More Shootings Triggered By Layoffs: How Do Companies Treat Employees?

English: Stanford University Arial View. pd-se...

English: Stanford University Arial View. pd-self No rights reserved (Photo credit: Wikipedia)

More Shootings Triggered By Layoffs

How Do Companies Treat Employees?

Two more shootings triggered by layoffs have people talking about unhappy employees.  While this violence is not justifiable, and there are other issues at play (such as gun control), many Americans are having discussions about how our companies treat our workers.

Bellwether Materials CEO Priscilla Burgess recently wrote an article for SustainableIndustries.com that was so provocative, I wanted to blog about her points here.

Nowadays companies like Google, SAP, and Intel tout their “sustainable corporation” credentials.  Saving the environment is critical and commendable.  But no one discusses the human beings who work for our companies as part of the sustainability equation.

Stanford University’s Dr. Jeffrey Pfeffer, the Thomas D. Dee II Professor of Organizational Behavior at the Graduate School of Business, is conducting current research on the human factor in the sustainable organization.  His argument is that corporations would benefit if they prioritized employee well-being and health in addition to shareholder profits, social responsibility/charity, and the environment.

These are the days of disposable employees and declining offerings of company health insurance or other benefits.  Work is more stressful than ever, with skyrocketing reports of worker depression and stress and the constant fear of layoffs, since the company’s bottom line is as paramount as it is fickle in this economy.

British Petroleum, or BP, puts out vast advertising campaigns discussing its environmental credentials.  Meanwhile the company was fined $87 million for its disregard for employee safety that lead to an explosion that killed 15 of their own workers.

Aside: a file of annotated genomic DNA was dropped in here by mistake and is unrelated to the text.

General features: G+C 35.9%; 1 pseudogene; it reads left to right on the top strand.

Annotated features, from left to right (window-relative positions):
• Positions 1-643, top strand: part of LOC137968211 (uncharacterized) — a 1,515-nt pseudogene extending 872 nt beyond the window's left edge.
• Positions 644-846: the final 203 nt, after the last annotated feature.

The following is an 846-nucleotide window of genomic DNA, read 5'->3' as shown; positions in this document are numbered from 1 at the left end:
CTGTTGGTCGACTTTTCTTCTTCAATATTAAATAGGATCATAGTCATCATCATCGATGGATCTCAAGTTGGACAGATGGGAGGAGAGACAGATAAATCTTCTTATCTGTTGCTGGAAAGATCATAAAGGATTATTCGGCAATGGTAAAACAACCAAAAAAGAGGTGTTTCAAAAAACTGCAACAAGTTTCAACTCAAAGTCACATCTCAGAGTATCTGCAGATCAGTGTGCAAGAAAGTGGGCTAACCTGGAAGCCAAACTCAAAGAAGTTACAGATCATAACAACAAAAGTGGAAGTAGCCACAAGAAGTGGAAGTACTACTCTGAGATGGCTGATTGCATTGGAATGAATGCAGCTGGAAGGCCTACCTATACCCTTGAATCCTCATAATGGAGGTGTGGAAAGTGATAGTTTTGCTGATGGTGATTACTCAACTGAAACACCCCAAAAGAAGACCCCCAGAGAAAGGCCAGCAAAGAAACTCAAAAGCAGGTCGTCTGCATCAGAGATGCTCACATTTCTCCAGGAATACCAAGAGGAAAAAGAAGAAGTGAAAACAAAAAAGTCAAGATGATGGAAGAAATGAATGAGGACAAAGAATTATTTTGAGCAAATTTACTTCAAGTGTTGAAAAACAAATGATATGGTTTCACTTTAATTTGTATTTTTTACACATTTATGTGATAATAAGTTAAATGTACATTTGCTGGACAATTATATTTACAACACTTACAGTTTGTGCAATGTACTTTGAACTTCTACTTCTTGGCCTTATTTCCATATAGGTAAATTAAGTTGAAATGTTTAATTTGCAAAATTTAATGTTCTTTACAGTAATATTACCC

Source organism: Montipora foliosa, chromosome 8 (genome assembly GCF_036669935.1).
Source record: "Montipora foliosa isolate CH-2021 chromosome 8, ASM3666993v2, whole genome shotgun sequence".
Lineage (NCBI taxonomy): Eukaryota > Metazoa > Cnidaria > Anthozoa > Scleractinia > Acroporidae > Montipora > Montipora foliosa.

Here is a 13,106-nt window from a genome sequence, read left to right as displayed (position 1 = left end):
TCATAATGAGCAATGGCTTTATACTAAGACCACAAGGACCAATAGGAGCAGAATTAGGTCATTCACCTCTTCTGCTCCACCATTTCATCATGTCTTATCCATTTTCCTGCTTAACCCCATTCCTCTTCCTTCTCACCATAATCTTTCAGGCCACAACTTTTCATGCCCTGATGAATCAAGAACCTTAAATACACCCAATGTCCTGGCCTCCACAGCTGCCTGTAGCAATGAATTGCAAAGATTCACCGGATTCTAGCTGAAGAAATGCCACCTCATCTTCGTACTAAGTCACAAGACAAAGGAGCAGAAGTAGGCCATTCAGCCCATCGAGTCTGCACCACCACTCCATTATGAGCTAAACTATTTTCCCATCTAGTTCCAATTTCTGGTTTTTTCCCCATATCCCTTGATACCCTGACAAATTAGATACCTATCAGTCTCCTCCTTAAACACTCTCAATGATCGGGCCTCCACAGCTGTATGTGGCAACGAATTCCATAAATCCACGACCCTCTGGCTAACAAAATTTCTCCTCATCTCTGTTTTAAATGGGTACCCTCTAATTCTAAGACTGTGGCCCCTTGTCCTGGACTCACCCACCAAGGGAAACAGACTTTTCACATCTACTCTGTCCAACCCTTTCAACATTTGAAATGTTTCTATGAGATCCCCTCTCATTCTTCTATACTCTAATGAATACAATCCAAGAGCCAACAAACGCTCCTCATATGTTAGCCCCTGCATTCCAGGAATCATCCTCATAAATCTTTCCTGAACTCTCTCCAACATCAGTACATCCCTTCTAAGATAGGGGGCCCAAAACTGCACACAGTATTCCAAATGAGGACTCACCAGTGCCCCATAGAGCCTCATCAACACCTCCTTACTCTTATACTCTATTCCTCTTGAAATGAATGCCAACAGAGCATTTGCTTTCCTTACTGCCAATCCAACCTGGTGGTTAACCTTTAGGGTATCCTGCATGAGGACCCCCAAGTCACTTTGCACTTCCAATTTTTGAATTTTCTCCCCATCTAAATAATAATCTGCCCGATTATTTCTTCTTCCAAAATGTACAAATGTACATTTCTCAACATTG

English: The C&H Mining Company provided a lib...

English: The C&H Mining Company provided a library and bathhouse for its employees. (Photo credit: Wikipedia)

Walmart’s CEO touts his company’s commitment to the environment, but his employees make 15% less than comparable retailers and have shrinking access to health benefits.

Studies show that lack of medical insurance leads to poorer health and higher death rates than any other variable, such as drinking alcohol or smoking.

Companies are simply a group of people working together to accomplish something.  Wouldn’t it make sense to keep the workers healthy and happy?

“Given the profound effects of organizations and work arrangements on the psychological and physical well-being of the people who work in them and the growing interest in sustainability, it is interesting that the human dimension of sustainability remains largely in the background,” Dr. Pfeffer points out.

Related Links:

http://csi.gsb.stanford.edu/building-sustainable-organizations-human-factor

https://www.facebook.com/employeeengagementnetwork

http://jeffreypfeffer.com/

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